Wednesday October 9, 2019

For a long, long time, whenever I heard about Git, I associated it with an invention dedicated for programmers and/or app developers. But then I’ve read this article and learned that it may come in handy in case of non-programmers as well - moreover, to a surprising degree. After taking a little bit of research I’ve realized that, indeed, I can definitely benefit from Git. The only concern was that sole association with programming world, which fortunately vanished as soon as I’ve learned that GitHub itself encourages to many other, i.e., non-programming ways of utilizing it.

Soon after I joined creators sharing the notion of Git being great for various creative work (such as novel writing, blogging, or - especially in my case - vocabulary collections development, in case of which it greatly facilitates updating and releasing process).

But, switching to more universal way of perceiving it (i.e., without knowing what Your Own field of expertise is), I was wondering how could I explain the very reason why You Yourself might find Git worth attention. So far the best answer I could give is that:

Git may significantly improve Your creation process. It does that by embracing experiments and trial-and-error approach - without a risk to disrupt Your project’s stable state. This way it gives You such flexibility as never before.

Recall for a moment what You do when You want to try something new within Your current project - and especially what You need to do when something goes wrong. Maybe You stick with simple Ctrl+Z to going backwards through in-app step history - or perhaps You’ve created a copy of Your work before playing around with more serious changes. Those methods, however, either take much time (backup whenever You are in the need to secure the stable state of Your work, let alone to recover it) - or are not so reliable as You’d like them to be (relying on sole Ctrl+Z may often be risky, e.g., some apps won’t provide step history once You save the file; besides, it’s really inconvenient to navigate through Your work progress this way).

Git greatly addresses all those issues.

Once again recall the time You want to introduce some serious changes into the project. You don’t wanna corrupt anything, so... this time, instead of doing the backup or relying on Ctrl+Z, You just save the current state of Your work, as the newest stable “snapshot”. It takes much less time than doing the whole backup (even the differential one, which is less time-consuming). Now You are free to experiment. In case something goes wrong - You can simply go back to the newest stable state any time You want, and all Your project files and folders will be as if nothing happened (!). Sounds interesting?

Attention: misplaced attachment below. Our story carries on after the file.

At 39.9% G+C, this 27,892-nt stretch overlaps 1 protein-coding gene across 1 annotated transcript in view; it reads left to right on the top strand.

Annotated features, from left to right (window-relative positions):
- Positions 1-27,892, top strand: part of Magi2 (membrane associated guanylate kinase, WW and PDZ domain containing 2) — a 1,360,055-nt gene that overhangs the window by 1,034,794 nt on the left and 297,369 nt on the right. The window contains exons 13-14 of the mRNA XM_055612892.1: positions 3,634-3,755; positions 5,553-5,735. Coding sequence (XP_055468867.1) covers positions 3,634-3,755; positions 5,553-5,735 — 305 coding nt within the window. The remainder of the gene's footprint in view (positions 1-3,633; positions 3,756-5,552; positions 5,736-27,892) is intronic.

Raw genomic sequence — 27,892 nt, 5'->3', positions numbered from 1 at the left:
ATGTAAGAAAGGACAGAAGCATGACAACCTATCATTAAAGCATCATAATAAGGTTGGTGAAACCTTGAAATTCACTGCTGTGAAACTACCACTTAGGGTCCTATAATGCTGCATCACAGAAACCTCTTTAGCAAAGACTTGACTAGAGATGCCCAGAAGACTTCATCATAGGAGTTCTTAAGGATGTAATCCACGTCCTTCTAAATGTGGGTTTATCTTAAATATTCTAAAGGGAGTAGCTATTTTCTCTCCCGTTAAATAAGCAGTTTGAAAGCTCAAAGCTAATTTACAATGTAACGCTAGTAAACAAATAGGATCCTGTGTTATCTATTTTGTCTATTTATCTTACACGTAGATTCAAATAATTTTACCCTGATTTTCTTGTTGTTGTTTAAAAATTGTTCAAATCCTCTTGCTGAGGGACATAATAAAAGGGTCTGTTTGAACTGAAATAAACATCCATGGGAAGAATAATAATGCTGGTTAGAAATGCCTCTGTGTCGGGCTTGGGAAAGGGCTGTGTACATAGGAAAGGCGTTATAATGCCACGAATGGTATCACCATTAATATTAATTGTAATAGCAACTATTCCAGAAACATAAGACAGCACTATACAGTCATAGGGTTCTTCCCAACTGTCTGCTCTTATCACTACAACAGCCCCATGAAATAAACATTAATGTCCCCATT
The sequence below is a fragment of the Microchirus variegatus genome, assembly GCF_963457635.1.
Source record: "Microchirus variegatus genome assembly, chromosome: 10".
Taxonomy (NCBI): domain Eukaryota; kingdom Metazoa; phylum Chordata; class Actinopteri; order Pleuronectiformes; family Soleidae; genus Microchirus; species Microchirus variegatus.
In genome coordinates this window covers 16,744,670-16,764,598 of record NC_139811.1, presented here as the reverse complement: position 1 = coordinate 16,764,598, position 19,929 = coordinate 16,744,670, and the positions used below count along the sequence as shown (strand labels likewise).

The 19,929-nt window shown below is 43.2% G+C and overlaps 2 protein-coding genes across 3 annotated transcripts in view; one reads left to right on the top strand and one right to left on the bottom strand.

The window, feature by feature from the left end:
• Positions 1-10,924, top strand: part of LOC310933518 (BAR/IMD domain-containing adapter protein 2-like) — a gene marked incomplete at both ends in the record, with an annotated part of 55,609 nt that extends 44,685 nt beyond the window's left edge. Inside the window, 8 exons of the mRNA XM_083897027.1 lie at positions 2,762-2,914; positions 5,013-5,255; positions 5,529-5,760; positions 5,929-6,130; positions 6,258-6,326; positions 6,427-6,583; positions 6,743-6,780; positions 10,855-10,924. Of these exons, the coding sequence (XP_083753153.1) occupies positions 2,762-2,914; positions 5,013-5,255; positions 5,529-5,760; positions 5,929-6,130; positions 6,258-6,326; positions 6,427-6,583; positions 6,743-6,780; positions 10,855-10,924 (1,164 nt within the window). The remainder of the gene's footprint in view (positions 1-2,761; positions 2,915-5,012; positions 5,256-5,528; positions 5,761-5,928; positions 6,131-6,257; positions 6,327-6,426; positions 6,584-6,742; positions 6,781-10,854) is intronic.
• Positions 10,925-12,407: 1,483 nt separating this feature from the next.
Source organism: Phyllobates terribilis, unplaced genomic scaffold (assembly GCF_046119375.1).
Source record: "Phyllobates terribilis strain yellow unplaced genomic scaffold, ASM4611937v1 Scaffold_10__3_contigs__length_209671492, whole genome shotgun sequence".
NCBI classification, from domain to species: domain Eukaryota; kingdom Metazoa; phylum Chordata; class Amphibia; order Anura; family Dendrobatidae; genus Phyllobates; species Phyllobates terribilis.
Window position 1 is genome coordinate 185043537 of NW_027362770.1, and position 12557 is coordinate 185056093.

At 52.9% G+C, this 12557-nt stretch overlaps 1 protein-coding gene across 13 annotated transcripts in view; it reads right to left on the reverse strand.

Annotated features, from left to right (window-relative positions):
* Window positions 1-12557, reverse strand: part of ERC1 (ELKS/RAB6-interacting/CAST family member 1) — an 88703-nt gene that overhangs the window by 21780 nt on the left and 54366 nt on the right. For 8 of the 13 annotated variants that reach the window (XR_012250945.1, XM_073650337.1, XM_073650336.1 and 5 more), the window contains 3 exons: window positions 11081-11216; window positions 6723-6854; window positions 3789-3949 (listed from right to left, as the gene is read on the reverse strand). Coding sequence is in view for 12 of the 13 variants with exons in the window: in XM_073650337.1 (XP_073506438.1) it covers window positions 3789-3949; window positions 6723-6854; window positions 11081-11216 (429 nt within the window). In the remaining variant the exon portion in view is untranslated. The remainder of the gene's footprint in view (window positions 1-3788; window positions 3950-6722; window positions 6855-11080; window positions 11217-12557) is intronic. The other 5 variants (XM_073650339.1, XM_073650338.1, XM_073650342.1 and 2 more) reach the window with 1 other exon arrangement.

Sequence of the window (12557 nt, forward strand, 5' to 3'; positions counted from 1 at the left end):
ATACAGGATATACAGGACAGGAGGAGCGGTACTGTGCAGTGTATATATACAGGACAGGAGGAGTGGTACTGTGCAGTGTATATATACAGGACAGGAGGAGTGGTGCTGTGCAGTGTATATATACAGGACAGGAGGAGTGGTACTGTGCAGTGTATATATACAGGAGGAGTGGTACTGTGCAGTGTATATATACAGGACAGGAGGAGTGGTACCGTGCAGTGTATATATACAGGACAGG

No backups, no multiple project copies, no more Ctrl+Z’s - just focus on the actual work and no need to worry about Your files anymore.

Although Git gives You much more than that, this one alone I consider the most important and key advantage with which You may enrich Your workflow. If, however, You’d ask what else Git features You might find appealing, I could point out two others: browsing project history and cloud synchronization. Browsing project history gives You a detailed insight on its development through time - You can, for example, easily track how well the work proceeds, or what (when, and why) exactly has been changed. In practice it can save much time - especially in the long run, whenever You need to inspect or revisit a particular project months (or years) since You’ve last dropped it. Cloud synchronization, on the other hand, provides You with flexibility: You can work on multiple devices/locations and always stay up-to-date. Moreover, this feature is much broader than just a synchronization: it incorporates teamwork. In other words, You can easily cooperate with other people, working on the same thing - and, what is the most important, have all the control needed to ensure that everything is taking place seamlessly and with no interferences between all the participants involved.

Besides all of that, Git may give You possibilities which You might not consider before. One “crazy” ;) example is so-called branching, which refers to ability of developing Your project on multiple paralel paths (“branches”). In this approach You can work on several different aspects of Your work independently and, once it’s done, You can assemble the final version of Your project out of the chosen aspects - or even create its multiple different variants made out of various parts. Those kind of scenarios seem to greatly widen possible results of Your creative work.

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